The propeller type was, Dome 34-E-60-395, Blades 7019-B-2, and these were made by Hamilton Standard, based in East Hartford, Connecticut, USA.

The propellers were again within their allowed maximum period between general overhauls, this was 3000 hours.

Crew Information
The Crew of G-ARUD were all experienced aviators and had previously worked for different airlines including BOAC, BKS, Silver City and American Airlines, prior to joining Caledonian Airways.

Captain Arthur Williams  -  Aircraft Commander
Captain Allen Frost  -  Co-Pilot
Captain Gerald Walman  -  Co-Pilot
Francis Strong  -  Navigator
Thomas McArthur  -  Flight Engineer
Peter Deane  -  Flight Engineer
Albert Legg  -  Flight Engineer
Edith Tiplady  -  Senior Stewardess
Elizabeth Barrie  - Stewardess
Ruth McPherson  -  Stewardess

The Inquiry was unable to establish exactly who was piloting the aircraft that evening as the controller’s radio traffic was not recorded at Douala. Though the Inquiry assumed that Captain Williams was in the Co-Pilot's seat, Captain Frost was in the Pilot's seat, Flight Engineer McArthur was at the Engineers Position and Francis Strong was navigating.

The Inquiry's assumption on crew seating was based on the fact that Captain Frost was undertaking a routine Route Qualification flight under Captain Williams. F/E McArthur was the most experienced engineer and due to the night take-off, with a heavy load, the Inquiry assumed he was in the cockpit. The Inquiry established that all Crew held valid licenses and qualifications to operate the aircraft and that they had the average experience of a 4-engined aircraft crew at the time.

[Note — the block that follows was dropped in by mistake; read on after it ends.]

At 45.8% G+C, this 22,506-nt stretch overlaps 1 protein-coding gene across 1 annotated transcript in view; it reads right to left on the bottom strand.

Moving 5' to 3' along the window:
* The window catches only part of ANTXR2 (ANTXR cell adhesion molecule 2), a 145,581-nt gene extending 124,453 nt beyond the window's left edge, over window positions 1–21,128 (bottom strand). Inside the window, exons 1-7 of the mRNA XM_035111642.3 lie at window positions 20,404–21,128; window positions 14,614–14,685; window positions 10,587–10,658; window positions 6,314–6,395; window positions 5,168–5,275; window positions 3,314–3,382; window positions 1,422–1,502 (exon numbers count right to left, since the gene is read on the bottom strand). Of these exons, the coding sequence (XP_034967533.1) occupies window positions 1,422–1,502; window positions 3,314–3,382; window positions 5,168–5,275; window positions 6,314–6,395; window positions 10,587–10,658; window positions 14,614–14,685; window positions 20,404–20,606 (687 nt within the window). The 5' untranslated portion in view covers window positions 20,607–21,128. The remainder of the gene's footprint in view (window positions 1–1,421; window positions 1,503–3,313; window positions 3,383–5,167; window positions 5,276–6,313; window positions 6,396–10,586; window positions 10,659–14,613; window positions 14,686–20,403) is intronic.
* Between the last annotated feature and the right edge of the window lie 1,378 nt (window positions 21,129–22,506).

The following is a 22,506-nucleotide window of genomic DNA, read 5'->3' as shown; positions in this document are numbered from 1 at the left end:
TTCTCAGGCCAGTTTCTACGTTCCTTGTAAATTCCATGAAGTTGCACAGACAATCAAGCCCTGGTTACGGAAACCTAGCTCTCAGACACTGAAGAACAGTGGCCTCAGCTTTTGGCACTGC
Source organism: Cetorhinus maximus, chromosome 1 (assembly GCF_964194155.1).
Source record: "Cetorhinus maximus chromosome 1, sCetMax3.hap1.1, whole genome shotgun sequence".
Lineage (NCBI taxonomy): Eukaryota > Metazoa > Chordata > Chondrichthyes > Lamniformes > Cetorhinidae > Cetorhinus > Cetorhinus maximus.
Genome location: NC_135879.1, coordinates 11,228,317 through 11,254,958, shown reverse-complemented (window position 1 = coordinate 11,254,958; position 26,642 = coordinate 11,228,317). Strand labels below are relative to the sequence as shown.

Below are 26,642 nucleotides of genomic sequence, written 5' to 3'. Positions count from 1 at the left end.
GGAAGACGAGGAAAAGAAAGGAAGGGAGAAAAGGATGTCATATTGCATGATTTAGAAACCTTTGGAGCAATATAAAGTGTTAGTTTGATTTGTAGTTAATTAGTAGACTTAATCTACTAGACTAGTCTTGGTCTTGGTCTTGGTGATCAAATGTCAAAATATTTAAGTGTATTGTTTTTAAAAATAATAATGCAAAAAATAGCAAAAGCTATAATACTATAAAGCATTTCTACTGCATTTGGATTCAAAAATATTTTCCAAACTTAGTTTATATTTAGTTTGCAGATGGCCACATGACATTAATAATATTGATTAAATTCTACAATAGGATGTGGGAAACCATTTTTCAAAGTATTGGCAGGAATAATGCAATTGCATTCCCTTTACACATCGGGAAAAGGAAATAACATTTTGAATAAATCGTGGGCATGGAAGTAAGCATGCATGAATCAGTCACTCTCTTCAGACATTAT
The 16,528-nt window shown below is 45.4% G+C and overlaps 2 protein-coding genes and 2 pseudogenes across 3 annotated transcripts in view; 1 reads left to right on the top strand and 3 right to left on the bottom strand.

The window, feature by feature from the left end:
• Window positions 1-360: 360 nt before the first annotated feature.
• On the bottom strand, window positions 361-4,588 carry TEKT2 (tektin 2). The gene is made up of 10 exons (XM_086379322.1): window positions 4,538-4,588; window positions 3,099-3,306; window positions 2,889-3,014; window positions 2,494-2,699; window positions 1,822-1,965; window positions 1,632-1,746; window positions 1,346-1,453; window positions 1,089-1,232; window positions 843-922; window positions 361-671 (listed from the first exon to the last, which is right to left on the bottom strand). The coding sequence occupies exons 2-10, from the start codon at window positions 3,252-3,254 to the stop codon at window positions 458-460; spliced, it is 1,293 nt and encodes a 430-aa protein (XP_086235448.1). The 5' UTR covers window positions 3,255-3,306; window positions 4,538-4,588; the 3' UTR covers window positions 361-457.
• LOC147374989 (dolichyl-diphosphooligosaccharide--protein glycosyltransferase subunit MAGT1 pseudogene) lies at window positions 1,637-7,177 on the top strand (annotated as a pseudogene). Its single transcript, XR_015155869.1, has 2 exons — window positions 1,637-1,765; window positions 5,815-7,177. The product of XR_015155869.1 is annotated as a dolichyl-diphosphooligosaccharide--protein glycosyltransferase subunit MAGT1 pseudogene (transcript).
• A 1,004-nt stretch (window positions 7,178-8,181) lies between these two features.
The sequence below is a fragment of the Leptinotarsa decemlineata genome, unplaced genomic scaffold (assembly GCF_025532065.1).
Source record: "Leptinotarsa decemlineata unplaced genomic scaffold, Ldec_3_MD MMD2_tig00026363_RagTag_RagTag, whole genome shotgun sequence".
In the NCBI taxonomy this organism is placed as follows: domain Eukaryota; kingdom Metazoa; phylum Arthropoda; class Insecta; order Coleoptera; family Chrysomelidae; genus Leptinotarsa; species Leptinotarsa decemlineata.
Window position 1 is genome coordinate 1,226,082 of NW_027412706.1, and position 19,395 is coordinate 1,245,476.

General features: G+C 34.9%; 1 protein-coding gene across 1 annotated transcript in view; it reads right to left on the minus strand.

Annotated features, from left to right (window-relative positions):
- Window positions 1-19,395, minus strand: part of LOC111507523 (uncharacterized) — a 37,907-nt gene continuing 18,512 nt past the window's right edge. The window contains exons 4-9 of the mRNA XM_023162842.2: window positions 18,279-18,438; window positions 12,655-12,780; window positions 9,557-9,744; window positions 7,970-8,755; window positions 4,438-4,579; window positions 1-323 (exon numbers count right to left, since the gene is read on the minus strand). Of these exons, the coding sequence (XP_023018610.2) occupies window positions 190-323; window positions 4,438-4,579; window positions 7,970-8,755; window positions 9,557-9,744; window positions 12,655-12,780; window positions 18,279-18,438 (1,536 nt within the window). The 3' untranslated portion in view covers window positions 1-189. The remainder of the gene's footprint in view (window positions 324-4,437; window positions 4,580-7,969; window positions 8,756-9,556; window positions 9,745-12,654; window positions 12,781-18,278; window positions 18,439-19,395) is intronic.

Weather Conditions

The weather conditions at Douala Aerodrome that evening at 18:20hours, when the aircraft took off were:-

Temperature : 28.8 Celsius
Humidity        : 79%
Wind              : 5 Knots / 260 degrees
Visibility         : 15 Kilometres
Cloudiness    : 400 metres 3/8 Fc,   600m  2/8 S/c,   1500m 2/8 Cb (southwest)  and 4000m  7/8  Ac and As

The terms are:   Fc Funnel cloud, Sc  Stratocumulus, Cb Cumulonimbus, Ac Altocumulus, As Altostratus

The Tower observed that there were Thunderstorms happening to the South South-East / South of the aerodrome.

Also scattered drops of rain were seen and it was a moonless night. Sunset was at 17.35 hours and there were 21 minutes of twilight that evening, after that it was dark.

The arriving Air Afrique DC-4, which landed at 18:13 hours, reported that there was significant cumulonimbus cloud (thunderstorm clouds) and heavy static in the south west, though the aerodrome was clear.

Below is a drawing of a DC-7C showing the engine layout and position of important parts of the aircraft for the following sections.
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British Caledonian - A Tribute